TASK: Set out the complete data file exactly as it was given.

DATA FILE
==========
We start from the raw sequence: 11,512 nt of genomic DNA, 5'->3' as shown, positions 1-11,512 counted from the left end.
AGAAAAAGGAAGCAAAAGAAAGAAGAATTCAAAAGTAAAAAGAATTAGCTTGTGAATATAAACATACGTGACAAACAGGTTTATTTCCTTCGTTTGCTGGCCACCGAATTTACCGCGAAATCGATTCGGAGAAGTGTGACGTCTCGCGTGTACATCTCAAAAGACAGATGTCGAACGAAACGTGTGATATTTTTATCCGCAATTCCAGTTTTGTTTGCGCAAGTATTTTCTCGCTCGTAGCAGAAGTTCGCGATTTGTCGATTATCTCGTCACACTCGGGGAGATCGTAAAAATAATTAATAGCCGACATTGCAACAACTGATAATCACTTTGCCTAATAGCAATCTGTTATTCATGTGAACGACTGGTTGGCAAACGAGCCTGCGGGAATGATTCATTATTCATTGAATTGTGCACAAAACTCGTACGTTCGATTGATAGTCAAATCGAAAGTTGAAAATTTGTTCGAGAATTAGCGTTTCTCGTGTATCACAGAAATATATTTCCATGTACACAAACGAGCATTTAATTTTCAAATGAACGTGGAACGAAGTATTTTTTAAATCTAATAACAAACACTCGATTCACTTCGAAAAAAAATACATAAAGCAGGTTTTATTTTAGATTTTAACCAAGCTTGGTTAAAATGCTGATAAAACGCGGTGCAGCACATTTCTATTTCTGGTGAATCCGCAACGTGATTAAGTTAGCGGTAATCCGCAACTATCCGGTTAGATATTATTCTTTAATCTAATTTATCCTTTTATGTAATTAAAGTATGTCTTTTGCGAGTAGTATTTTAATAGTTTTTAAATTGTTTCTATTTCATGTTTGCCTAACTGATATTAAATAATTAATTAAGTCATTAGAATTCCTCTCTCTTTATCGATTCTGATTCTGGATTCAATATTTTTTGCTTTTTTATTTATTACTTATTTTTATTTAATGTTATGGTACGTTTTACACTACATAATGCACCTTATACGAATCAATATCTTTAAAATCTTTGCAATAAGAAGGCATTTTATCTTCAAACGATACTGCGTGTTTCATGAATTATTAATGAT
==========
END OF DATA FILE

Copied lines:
We start from the raw sequence: 11,512 nt of genomic DNA, 5'->3' as shown, positions 1-11,512 counted from the left end.
AGAAAAAGGAAGCAAAAGAAAGAAGAATTCAAAAGTAAAAAGAATTAGCTTGTGAATATAAACATACGTGACAAACAGGTTTATTTCCTTCGTTTGCTGGCCACCGAATTTACCGCGAAATCGATTCGGAGAAGTGTGACGTCTCGCGTGTACATCTCAAAAGACAGATGTCGAACGAAACGTGTGATATTTTTATCCGCAATTCCAGTTTTGTTTGCGCAAGTATTTTCTCGCTCGTAGCAGAAGTTCGCGATTTGTCGATTATCTCGTCACACTCGGGGAGATCGTAAAAATAATTAATAGCCGACATTGCAACAACTGATAATCACTTTGCCTAATAGCAATCTGTTATTCATGTGAACGACTGGTTGGCAAACGAGCCTGCGGGAATGATTCATTATTCATTGAATTGTGCACAAAACTCGTACGTTCGATTGATAGTCAAATCGAAAGTTGAAAATTTGTTCGAGAATTAGCGTTTCTCGTGTATCACAGAAATATATTTCCATGTACACAAACGAGCATTTAATTTTCAAATGAACGTGGAACGAAGTATTTTTTAAATCTAATAACAAACACTCGATTCACTTCGAAAAAAAATACATAAAGCAGGTTTTATTTTAGATTTTAACCAAGCTTGGTTAAAATGCTGATAAAACGCGGTGCAGCACATTTCTATTTCTGGTGAATCCGCAACGTGATTAAGTTAGCGGTAATCCGCAACTATCCGGTTAGATATTATTCTTTAATCTAATTTATCCTTTTATGTAATTAAAGTATGTCTTTTGCGAGTAGTATTTTAATAGTTTTTAAATTGTTTCTATTTCATGTTTGCCTAACTGATATTAAATAATTAATTAAGTCATTAGAATTCCTCTCTCTTTATCGATTCTGATTCTGGATTCAATATTTTTTGCTTTTTTATTTATTACTTATTTTTATTTAATGTTATGGTACGTTTTACACTACATAATGCACCTTATACGAATCAATATCTTTAAAATCTTTGCAATAAGAAGGCATTTTATCTTCAAACGATACTGCGTGTTTCATGAATTATTAATGAT